401(k) loan cheap way to bor­row – but has high risk

The Denver Post - - BUSINESS - By LIZ We­ston

If any­one tells you a 401(k) loan is a cheap way to bor­row, they are both right and very, very wrong.

401(k) loan in­ter­est rates are low. But the way many Amer­i­cans re­pay them spells dis­as­ter.

If you stop your 401(k) con­tri­bu­tions to re­pay the loan, bor­row­ing $10,000 to­day could cost you $190,000, or $1,000 a month in lost fu­ture re­tire­ment in­come, if you’re in your 30s. If you’re in your 20s, the loss could dou­ble to $380,000, or $2,000 less a month for re­tire­ment.

That’s as­sum­ing you re­pay the loan. If you quit or lose your job, chances are high that you won’t, trig­ger­ing taxes and penal­ties plus the loss of fu­ture re­tire­ment in­come.

Many bor­row­ers like the idea that they’re “pay­ing them­selves back” be­cause the in­ter­est they pay goes into their 401(k) rather than to a lender. In­ter­est rates on 401(k) loans are typ­i­cally the prime rate, cur­rently 4.75 per­cent, or the prime rate plus one per­cent­age point. But that re­turn is likely lower than what the money would earn if it re­mained in­vested, and that dif­fer­ence is mag­ni­fied over the years thanks to com­pound­ing.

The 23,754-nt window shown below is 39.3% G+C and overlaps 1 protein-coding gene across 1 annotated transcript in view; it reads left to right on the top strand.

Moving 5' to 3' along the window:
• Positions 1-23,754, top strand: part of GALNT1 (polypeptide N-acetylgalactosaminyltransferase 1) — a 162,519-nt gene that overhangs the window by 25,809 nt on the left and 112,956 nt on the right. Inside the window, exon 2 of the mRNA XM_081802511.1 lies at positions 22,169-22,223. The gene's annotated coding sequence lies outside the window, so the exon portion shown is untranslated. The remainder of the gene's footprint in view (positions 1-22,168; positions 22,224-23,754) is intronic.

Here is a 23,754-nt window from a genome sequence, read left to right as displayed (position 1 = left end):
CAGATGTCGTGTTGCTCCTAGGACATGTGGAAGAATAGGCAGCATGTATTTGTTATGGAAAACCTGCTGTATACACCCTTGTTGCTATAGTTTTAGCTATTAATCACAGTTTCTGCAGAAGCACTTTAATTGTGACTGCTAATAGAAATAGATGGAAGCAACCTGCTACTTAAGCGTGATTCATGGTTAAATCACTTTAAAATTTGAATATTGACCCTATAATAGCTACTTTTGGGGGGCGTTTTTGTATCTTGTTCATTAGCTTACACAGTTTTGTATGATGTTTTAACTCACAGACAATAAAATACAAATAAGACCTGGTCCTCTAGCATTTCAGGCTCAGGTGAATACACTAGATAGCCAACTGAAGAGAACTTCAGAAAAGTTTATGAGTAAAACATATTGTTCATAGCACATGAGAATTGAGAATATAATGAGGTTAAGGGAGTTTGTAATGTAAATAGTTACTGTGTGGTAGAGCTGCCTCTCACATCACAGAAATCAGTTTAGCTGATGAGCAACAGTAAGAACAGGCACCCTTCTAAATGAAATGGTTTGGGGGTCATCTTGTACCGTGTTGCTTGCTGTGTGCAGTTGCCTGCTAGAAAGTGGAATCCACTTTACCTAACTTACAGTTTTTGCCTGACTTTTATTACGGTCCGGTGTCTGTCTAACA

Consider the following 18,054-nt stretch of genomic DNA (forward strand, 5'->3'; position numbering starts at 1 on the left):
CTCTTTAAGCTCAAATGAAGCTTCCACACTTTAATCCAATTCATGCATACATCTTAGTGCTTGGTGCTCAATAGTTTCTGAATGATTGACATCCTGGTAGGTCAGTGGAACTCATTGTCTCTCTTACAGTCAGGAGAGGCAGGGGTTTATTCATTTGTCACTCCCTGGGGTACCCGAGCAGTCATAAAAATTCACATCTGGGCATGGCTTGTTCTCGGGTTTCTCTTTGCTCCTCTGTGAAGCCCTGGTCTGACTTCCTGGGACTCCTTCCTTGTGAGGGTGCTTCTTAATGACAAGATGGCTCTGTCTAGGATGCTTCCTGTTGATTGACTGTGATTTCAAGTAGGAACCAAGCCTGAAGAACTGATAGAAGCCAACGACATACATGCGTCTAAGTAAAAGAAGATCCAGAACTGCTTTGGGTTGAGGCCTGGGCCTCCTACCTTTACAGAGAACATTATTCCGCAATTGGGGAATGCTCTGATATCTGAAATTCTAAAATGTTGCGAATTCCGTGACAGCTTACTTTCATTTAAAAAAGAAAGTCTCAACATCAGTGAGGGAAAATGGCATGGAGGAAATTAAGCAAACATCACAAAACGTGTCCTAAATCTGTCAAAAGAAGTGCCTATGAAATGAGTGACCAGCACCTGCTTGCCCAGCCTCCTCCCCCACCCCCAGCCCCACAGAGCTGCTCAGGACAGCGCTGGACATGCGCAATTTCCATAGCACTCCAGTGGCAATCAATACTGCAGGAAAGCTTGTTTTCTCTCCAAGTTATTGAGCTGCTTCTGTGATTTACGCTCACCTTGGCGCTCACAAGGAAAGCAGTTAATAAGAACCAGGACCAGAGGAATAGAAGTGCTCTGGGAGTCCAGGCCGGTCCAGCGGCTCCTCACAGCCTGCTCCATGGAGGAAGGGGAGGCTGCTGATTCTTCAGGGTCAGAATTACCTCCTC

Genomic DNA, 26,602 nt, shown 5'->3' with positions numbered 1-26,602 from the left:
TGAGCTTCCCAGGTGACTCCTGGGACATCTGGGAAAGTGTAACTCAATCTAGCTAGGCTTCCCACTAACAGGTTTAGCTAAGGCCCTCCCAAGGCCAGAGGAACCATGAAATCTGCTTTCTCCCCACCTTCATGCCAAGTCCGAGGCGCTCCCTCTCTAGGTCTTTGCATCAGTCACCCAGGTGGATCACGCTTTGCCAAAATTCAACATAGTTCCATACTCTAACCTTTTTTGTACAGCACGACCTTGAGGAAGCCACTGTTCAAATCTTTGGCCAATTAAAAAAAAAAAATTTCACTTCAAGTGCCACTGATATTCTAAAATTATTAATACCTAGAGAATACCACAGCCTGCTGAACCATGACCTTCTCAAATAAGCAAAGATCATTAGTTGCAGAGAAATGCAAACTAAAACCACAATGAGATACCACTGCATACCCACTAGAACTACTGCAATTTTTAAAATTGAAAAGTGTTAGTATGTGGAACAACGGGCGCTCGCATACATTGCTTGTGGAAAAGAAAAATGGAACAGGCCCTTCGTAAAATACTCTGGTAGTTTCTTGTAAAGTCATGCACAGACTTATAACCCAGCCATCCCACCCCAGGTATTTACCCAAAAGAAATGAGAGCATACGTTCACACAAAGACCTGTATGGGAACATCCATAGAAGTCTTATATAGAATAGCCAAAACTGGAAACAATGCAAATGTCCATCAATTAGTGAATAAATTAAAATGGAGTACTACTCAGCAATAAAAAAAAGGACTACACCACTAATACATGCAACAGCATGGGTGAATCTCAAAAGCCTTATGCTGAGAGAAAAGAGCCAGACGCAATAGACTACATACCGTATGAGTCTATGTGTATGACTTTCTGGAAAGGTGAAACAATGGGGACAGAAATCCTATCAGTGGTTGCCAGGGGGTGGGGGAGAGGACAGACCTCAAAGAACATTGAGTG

You can min­i­mize the dam­age if you don’t re­duce your 401(k) con­tri­bu­tions dur­ing re­pay­ment. Let’s say Ash­ley and Jes­sica, both 25, take out five-year, $10,000 loans with a 5.75 per­cent rate. Be­fore the loans, both con­trib­uted 6 per­cent of their $60,000 salaries and got a 50 per­cent em­ployer match.

Ash­ley con­tin­ues con­tribut­ing $300 each month in ad­di­tion to her loan pay­ments; Jes­sica stops her con­tri­bu­tions and re­sumes them af­ter she pays off her loan. About 15 per­cent of bor­row­ers stop sav­ing af­ter tak­ing out a 401(k) loan, ac­cord­ing to Fi­delity In­vest­ments. Af­ter 40 years:

• Ash­ley’s nest egg is about $5,700 smaller than it would have been with­out the loan, ac­cord­ing to the Na­tional Cen­ter for Pol­icy Anal­y­sis’ 401(k) loan cost cal­cu­la­tor, as­sum­ing 7 per­cent av­er­age an­nual re­turns. That re­duces her monthly in­come in re­tire­ment by about $31 if she buys a 30-year fixed an­nu­ity with a 5 per­cent rate of re­turn.

• Jes­sica has $381,572 less than if she hadn’t bor­rowed, or $2,048 less each month in re­tire­ment in­come, if she buys a sim­i­lar an­nu­ity.

In real life, the dam­age is likely to be some­where be­tween these ex­tremes.

Most bor­row­ers con­tinue to con­trib­ute while re­pay­ing loans, al­though of­ten at a lower rate, ac­cord­ing to a study by hu­man re­sources con­sul­tant Aon He­witt. The av­er­age con­tri­bu­tion rate of peo­ple with loans is 6.2 per­cent, com­pared with 8.1 per­cent for those with­out.

Also, 401(k) bor­row­ers tend to be older. Loan ac­tiv­ity peaks among bor­row­ers in their 40s, ac­cord­ing to a study for the Na­tional Bu­reau of Eco­nomic Re­search.

Newspapers in English

Newspapers from USA

© PressReader. All rights reserved.